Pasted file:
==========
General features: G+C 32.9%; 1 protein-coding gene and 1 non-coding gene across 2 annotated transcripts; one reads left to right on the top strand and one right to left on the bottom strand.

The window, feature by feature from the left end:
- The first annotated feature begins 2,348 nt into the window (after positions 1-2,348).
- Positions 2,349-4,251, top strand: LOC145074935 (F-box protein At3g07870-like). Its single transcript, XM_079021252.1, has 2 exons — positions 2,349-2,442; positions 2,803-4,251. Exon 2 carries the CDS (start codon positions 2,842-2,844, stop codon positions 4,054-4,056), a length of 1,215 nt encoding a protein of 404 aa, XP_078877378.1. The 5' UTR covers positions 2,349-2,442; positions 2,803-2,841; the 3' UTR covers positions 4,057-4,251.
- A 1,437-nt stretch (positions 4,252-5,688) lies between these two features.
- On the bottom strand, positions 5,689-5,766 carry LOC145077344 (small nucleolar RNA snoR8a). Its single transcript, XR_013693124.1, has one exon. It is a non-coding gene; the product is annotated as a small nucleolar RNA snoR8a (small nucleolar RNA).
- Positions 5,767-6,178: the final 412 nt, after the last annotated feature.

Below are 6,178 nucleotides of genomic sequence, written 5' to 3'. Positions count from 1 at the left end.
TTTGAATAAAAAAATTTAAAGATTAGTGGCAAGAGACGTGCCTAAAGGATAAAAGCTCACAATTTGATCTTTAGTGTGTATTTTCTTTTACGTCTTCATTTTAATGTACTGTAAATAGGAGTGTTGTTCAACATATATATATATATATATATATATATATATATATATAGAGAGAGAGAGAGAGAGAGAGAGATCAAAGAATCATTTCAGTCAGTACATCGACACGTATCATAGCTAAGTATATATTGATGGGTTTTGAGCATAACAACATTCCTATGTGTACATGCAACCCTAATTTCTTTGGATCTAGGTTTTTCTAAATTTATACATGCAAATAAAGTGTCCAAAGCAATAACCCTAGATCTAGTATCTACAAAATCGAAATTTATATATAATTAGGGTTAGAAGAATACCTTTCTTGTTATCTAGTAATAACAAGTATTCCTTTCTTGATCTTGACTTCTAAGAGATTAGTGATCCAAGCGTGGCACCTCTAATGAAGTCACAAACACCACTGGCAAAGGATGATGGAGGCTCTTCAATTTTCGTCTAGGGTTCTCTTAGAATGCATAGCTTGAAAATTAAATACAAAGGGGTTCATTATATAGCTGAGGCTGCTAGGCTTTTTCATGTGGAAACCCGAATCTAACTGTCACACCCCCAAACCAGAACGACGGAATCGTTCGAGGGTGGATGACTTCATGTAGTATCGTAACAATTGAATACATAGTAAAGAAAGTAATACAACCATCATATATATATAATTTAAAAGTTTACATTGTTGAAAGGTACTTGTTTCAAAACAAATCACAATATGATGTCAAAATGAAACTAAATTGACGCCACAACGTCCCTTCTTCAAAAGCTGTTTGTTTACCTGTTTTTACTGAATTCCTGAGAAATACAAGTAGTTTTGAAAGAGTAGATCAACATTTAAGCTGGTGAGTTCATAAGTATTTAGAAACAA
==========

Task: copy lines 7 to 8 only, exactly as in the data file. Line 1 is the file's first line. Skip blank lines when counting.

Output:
- Positions 5,767-6,178: the final 412 nt, after the last annotated feature.

Below are 6,178 nucleotides of genomic sequence, written 5' to 3'. Positions count from 1 at the left end.